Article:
1,113 citations

01 Jan 2008
TL;DR: By J. Biggs and C. Tang, Maidenhead, England; Open University Press, 2007.
Abstract: by J. Biggs and C. Tang, Maidenhead, England, Open University Press, 2007, 360 pp., £29.99, ISBN-13: 978-0-335-22126-4

938 citations

01 Jan 1997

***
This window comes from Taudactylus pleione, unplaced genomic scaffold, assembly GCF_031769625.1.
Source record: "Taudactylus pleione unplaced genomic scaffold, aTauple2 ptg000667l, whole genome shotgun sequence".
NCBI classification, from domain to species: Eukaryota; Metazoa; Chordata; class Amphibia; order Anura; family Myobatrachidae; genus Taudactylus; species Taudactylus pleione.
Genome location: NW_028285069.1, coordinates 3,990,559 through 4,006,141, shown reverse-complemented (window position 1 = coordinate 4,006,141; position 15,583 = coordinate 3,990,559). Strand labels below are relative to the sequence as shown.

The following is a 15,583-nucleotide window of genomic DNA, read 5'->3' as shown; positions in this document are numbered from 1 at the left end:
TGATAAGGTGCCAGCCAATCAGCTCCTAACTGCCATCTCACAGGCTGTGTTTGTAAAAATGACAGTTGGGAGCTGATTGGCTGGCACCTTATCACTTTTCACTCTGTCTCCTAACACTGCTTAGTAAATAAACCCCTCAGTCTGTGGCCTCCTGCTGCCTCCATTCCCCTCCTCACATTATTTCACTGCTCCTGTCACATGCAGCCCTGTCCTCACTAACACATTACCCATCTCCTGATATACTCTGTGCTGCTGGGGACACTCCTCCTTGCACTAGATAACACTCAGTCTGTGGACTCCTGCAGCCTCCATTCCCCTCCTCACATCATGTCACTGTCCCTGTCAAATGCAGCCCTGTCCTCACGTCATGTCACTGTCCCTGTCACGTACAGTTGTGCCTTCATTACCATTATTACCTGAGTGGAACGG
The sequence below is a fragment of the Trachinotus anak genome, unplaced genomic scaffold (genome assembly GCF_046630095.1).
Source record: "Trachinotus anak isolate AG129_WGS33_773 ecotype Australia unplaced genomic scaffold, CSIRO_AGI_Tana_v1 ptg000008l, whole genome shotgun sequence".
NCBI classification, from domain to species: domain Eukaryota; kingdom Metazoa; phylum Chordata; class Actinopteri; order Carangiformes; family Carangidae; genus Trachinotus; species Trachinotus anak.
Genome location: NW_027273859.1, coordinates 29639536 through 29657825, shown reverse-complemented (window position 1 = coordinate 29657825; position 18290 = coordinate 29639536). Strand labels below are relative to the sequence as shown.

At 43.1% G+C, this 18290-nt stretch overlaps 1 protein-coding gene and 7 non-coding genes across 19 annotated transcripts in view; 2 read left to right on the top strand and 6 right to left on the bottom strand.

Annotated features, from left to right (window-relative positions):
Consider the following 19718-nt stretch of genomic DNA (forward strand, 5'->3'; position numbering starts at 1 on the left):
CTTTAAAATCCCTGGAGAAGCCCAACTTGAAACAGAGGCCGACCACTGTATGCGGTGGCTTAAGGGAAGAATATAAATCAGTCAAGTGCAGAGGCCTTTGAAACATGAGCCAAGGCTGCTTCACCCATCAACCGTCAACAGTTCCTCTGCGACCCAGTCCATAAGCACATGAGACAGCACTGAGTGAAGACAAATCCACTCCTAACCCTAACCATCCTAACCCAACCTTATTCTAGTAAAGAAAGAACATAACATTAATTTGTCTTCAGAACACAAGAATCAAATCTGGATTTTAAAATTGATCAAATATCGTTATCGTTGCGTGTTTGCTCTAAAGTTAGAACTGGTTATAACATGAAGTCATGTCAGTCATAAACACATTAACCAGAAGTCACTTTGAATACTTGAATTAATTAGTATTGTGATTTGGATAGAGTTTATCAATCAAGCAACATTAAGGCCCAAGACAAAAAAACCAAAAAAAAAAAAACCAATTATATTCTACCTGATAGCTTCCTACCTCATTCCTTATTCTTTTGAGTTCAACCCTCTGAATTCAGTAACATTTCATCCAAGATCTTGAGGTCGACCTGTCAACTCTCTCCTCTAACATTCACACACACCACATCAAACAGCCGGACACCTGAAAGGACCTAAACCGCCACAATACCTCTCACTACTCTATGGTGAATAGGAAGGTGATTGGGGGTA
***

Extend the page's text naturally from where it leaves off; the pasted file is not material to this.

TL;DR: Heskett, Sasser, and Schlesinger as mentioned in this paper show how managers at American Express, Southwest Airlines, Banc One, Waste Management, USAA, MBNA, Intuit, British Airways, Taco Bell, Fairfield Inns, Ritz-Carlton Hotel, and the Merry Maids subsidiary of ServiceMaster employ a quantifiable set of relationships that directly link profit and growth to not only customer loyalty and satisfaction, but to employee loyalty, satisfaction, and productivity.